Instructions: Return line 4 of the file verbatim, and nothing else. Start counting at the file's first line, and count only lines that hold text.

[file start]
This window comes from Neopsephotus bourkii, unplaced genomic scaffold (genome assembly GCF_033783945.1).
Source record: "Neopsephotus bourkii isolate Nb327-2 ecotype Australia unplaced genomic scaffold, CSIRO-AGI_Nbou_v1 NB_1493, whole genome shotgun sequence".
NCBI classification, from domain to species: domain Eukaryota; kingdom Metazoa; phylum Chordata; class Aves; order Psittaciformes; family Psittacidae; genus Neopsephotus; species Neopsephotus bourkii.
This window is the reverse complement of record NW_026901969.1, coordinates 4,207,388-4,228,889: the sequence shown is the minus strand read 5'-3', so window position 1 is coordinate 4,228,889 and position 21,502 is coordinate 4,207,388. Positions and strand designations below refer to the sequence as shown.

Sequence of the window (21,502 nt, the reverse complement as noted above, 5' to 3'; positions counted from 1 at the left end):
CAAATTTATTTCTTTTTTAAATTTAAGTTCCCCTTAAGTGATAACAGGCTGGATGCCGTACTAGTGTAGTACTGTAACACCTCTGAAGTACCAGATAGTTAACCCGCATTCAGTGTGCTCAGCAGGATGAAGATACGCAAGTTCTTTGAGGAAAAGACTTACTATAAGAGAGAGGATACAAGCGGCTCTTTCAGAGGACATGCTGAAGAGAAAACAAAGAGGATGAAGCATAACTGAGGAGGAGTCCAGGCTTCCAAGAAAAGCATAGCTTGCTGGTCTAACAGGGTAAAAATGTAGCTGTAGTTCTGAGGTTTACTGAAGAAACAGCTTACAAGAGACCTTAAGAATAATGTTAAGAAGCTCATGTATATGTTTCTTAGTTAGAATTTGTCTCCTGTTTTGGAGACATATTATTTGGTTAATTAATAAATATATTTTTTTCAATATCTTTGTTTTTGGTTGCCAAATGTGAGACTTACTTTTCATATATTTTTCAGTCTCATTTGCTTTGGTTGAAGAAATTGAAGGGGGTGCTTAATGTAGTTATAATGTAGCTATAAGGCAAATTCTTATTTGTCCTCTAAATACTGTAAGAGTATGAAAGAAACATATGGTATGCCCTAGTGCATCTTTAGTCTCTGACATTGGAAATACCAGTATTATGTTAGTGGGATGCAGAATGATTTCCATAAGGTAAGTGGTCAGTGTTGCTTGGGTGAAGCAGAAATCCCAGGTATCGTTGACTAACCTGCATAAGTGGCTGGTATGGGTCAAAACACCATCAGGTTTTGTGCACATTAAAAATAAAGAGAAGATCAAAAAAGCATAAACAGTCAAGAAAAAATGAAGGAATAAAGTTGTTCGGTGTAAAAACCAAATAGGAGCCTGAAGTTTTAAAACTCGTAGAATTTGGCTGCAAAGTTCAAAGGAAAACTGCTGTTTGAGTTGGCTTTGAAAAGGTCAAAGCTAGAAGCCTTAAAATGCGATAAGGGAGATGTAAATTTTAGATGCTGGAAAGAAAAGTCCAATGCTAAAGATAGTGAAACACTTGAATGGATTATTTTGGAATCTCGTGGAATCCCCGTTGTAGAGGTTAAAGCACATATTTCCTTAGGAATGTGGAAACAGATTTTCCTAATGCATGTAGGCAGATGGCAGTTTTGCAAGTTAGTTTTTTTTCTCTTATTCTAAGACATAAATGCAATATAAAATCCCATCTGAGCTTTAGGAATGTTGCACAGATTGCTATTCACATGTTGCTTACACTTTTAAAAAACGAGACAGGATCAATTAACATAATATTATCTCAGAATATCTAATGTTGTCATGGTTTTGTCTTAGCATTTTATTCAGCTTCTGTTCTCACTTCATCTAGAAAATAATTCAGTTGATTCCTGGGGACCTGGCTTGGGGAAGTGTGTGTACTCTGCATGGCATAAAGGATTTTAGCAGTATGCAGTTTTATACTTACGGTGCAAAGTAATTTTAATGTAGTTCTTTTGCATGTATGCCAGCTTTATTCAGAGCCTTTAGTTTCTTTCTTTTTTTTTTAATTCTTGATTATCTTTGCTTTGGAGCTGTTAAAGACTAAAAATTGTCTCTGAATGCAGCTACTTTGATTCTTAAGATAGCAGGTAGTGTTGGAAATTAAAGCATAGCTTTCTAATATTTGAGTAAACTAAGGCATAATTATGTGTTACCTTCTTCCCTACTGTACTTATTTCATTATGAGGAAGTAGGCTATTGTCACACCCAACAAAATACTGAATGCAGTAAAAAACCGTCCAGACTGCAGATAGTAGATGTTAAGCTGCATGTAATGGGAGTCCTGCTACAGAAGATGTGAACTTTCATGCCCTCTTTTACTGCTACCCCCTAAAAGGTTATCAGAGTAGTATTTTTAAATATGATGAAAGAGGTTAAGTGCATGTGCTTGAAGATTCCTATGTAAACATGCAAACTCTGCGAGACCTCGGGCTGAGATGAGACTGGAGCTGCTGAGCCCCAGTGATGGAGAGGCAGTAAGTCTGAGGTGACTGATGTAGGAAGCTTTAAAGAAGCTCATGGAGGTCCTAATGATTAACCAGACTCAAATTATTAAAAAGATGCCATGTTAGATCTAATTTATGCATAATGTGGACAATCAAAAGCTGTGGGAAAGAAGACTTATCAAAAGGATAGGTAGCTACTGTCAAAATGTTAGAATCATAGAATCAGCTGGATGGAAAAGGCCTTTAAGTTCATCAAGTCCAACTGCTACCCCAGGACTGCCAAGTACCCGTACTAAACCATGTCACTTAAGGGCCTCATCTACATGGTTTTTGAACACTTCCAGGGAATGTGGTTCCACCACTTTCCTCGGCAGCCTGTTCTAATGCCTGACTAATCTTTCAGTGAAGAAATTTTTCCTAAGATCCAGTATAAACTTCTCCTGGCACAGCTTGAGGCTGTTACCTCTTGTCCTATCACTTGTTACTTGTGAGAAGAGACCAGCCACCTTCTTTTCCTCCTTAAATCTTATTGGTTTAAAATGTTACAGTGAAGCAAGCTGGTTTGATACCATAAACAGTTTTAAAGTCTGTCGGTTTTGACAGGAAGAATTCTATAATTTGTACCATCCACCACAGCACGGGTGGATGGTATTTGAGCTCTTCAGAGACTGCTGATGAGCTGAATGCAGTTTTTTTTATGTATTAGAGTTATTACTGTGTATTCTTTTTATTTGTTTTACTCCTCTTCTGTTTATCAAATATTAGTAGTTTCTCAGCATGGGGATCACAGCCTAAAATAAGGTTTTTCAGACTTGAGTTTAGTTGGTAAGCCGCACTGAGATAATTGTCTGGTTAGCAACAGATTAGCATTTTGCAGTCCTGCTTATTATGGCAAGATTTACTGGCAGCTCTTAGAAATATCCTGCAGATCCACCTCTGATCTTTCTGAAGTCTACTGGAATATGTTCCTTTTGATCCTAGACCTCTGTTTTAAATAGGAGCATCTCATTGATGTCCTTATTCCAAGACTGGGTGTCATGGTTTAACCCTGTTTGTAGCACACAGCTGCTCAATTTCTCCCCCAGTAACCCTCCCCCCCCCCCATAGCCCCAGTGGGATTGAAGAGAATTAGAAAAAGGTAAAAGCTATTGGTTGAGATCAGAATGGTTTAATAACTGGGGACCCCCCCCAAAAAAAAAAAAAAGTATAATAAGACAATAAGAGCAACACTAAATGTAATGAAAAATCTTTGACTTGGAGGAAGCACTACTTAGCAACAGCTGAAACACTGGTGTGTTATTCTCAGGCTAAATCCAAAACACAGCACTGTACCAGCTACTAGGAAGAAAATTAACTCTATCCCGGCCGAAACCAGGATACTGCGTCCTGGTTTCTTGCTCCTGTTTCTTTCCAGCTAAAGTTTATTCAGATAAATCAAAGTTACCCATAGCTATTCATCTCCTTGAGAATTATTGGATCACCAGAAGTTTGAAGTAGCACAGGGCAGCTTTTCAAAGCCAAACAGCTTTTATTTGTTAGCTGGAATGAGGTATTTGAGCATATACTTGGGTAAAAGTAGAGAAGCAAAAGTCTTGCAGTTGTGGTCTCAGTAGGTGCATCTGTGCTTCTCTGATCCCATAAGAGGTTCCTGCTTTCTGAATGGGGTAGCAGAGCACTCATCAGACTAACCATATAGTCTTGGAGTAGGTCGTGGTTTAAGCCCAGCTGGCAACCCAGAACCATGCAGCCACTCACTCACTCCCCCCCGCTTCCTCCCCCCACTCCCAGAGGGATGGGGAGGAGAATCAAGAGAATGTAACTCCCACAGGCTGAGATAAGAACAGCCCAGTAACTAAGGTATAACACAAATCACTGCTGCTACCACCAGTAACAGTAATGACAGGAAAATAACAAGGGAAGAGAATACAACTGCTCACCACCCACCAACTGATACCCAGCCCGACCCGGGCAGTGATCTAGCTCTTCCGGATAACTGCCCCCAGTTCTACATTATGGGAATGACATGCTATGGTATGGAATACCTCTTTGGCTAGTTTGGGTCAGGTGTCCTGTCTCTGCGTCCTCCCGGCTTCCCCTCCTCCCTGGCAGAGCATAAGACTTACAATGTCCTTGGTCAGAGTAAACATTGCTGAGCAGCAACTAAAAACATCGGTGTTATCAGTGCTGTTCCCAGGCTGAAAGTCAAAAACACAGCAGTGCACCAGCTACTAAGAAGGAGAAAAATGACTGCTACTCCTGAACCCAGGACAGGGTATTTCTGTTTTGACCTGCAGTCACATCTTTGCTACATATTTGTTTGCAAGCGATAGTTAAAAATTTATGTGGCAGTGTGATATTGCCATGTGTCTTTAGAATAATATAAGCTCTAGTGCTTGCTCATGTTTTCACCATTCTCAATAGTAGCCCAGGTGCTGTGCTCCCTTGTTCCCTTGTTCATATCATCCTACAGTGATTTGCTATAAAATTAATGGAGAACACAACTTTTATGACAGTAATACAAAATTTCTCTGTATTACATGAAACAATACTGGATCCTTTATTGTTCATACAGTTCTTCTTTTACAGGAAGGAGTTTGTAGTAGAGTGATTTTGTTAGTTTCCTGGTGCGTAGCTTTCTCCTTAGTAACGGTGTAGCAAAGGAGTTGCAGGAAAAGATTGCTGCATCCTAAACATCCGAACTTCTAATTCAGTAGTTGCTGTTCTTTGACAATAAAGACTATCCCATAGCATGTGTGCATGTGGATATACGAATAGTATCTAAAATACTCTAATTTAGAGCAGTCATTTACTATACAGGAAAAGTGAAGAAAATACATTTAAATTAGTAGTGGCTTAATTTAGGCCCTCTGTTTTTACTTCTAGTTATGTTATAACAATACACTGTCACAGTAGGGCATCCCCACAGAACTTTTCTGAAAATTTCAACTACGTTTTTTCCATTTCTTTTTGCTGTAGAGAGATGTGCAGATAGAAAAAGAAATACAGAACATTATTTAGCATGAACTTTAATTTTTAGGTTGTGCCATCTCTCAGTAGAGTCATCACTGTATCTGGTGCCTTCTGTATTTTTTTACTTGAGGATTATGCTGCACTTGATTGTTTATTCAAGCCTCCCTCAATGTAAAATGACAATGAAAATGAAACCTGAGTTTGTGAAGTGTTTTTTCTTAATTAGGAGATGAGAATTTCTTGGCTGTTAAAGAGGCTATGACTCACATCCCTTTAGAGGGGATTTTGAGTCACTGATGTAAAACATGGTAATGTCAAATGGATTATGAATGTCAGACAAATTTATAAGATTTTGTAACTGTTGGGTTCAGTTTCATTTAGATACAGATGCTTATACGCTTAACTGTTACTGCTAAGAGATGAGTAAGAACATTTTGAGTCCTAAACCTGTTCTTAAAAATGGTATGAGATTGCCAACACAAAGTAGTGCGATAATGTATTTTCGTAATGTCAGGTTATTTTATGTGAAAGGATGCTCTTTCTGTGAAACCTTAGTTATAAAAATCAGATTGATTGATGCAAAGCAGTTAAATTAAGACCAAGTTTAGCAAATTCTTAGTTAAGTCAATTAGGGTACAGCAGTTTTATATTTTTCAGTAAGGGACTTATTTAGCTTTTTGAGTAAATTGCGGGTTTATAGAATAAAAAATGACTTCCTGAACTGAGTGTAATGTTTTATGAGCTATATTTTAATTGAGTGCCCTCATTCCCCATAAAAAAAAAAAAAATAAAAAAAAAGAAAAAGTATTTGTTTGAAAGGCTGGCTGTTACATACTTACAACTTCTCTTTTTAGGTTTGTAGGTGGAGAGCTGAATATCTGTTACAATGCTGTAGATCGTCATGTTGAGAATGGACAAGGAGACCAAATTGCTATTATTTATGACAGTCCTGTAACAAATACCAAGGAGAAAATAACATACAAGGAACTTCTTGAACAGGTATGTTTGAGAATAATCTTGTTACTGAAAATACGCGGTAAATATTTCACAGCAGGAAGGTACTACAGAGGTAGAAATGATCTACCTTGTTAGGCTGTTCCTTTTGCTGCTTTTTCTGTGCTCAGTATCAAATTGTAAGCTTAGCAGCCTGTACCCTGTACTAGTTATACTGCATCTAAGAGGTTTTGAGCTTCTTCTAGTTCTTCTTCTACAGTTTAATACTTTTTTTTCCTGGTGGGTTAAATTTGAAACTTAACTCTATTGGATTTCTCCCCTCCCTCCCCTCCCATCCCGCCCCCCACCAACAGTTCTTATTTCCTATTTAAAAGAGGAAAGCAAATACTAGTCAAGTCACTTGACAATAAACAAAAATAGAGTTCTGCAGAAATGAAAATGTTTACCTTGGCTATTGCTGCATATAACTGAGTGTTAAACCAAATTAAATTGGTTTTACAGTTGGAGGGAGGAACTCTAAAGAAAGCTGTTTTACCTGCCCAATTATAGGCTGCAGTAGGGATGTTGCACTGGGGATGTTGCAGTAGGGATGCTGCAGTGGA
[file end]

This window is the reverse complement of record NW_026901969.1, coordinates 4,207,388-4,228,889: the sequence shown is the minus strand read 5'-3', so window position 1 is coordinate 4,228,889 and position 21,502 is coordinate 4,207,388. Positions and strand designations below refer to the sequence as shown.